When Dad arrived at the Cavalier Hotel front entrance and turned his beautiful new Ford over to the valet parking attendant, he was met with a very concerned face.  “The general manager wants to see you right away in his office,” Dad was told. “We’ve been waiting for you.”

While Dad’s date and friends checked into the hotel, he went to the manager’s ornate grand hotel office wondering what could be the matter.  Dad and the GM were on a first name basis through mutual family friendships, although the formally dressed man behind the desk was old enough to be the 21-year-old’s father.

“Leger,” the GM began, “I’m so glad that you are here.  I’m in a jam, and I need your help.”

The jam was that the pump that supplied water to both the indoor and outdoor swimming pools was broken, and that no one was available to service it on a Memorial Day weekend. “We can’t have empty swimming pools on our opening weekend,” the GM affirmed as the obvious. “Would you take a look at it?  If you can fix it, I’ll comp you and your party the entire weekend. Rooms. Meals. Everything!”

Cavalier Hotel Interior Swimming Pool

Cavalier Hotel interior swimming pool

The mechanical repair was a filthy, greasy job down in the dark pit of a pump room. While Dad’s friends partied at the best table in the ballroom, he worked throughout the night to fix the pump and fill the swimming pools by morning. Pools filled, the GM’s gratitude to Dad was boundless.  Even Dad’s car was returned to him washed and simonized.  Every expense for the weekend incurred at Dad’s table was covered. He was treated like a celebrity by the hotel staff wherever he turned.

Soon enough the ebullient times for Dad and his Fairmount Park pals and girlfriends ended.  The World War arrived like an Atlantic hurricane, and some of them were lost in the storm of the military violence. Dad tried to join the Navy three different times, but the government would not release him from his job as a leading man in the Naval Yard machine shop.  For lack of rationed tires and gasoline, the snazzy Ford Coupe was put up on blocks in the driveway, and Dad took a shabby commuter bus that picked him up on a slow roll in front of his house and delivered him directly to the shipyard.  Busses like that ran through almost every working-class neighborhood in Norfolk and Virginia Beach to service the war effort.

Dad, me, and Mother around the end of the war in 1945

Dad, me, and Mother around the end of the war in 1945

I was born in September 1941, about three months before Pearl Harbor and the US entry into the war.  My early childhood memories are filled with food rationing and the massive flyovers of military aircraft en route to the war.  I did not get to the Cavalier Beach Club until a date took me there to a Sunday afternoon tea dance when I was in college.  The old and faded Cavalier Hotel that set high on the sand hill across the coastal road from the Beach Club beckoned to me that day, and I insisted that my date take me in her Impala Chevrolet convertible for a brief tour of the grand dame where my father had celebrated his glory days.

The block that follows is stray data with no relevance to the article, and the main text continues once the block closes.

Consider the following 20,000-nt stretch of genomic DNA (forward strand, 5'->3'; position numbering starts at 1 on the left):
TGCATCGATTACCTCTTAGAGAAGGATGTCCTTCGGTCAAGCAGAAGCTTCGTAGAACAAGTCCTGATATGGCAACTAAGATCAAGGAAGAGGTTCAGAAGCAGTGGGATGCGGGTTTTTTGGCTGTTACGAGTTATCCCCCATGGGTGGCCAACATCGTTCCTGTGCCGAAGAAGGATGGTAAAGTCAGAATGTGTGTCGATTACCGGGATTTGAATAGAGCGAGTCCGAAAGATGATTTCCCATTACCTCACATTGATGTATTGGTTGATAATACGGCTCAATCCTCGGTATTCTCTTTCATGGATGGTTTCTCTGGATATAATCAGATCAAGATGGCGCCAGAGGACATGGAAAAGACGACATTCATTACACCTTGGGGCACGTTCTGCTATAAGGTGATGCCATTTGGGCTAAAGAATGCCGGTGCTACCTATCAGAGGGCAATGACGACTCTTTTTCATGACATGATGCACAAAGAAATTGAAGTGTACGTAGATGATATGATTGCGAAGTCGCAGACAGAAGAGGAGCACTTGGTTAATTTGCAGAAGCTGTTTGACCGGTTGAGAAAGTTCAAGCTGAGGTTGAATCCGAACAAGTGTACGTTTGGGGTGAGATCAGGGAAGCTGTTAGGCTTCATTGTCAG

In telling my date the story of my father’s favorite Memorial Day weekend, I was affirming my admiration for the blue-collar trades, and for the seeming miracles that they can perform with their skills and their hands whenever they are called into service. In summation, I said to her, “A first-class machinist can make or fix almost anything. What the hell are we going to do with our Liberal Arts degrees?”

“Maybe we’re supposed to tell their stories,” she wisely replied.


Filed under Family, Memoirs, Writing

Greeting Card Verses for Valentine’s Day

Lamp photoFor Valentine’s Day my wonderful wife Pat has carefully and diligently purchased greeting cards over the years that contain poetic sentiments that were not offensive to writers like me who hate clichés and saccharine sweetness in their verse.  In 2012, Pat asked me what kind of verses I might write for Valentine’s Day.  It was a challenge to produce commercial verses that real poets might tolerate. A warning to writers who may attempt this exercise: you can’t write just one, or even quit at a dozen.  You may become obsessed for weeks. My own obsession lasted through the writing of 57 verses that spanned several card categories.

Some background in poetry seems appropriate at this point.  I wrote my first publishable poem at age 13, and Robert Bly, the prolific poet, editor, and social activist, once rejected a college-era poem of mine with a note saying that it was “almost a perfect poem.”  Nevertheless, I had to compare my nascent poetry to that written by my closest friends, Henry S. Taylor—later to win the Pulitzer Prize for Poetry (1986)—and Kelly Cherry, another celebrated poet who became the Poet Laureate of Virginia. In those early days of sharing our writing with each other, you might understand my reluctance to offer poetry.

Although I have never been a serious student of poetry, I have continued to write verse my entire literary life.  I have thus suffered enough rejections of individual poems and a collection to retreat and rather store them in what Robert Frost called his “strong box.” My strong box now includes more than 150 poems edited into two collections, and the overage that increases by about three to four new poems a year.

After reading the following samples of some of the shorter Valentine verses, you may want to exercise your own greeting card poetic imagination.  But be advised, you might be surprised, as I was, by the sudden abyss of sentiment that results.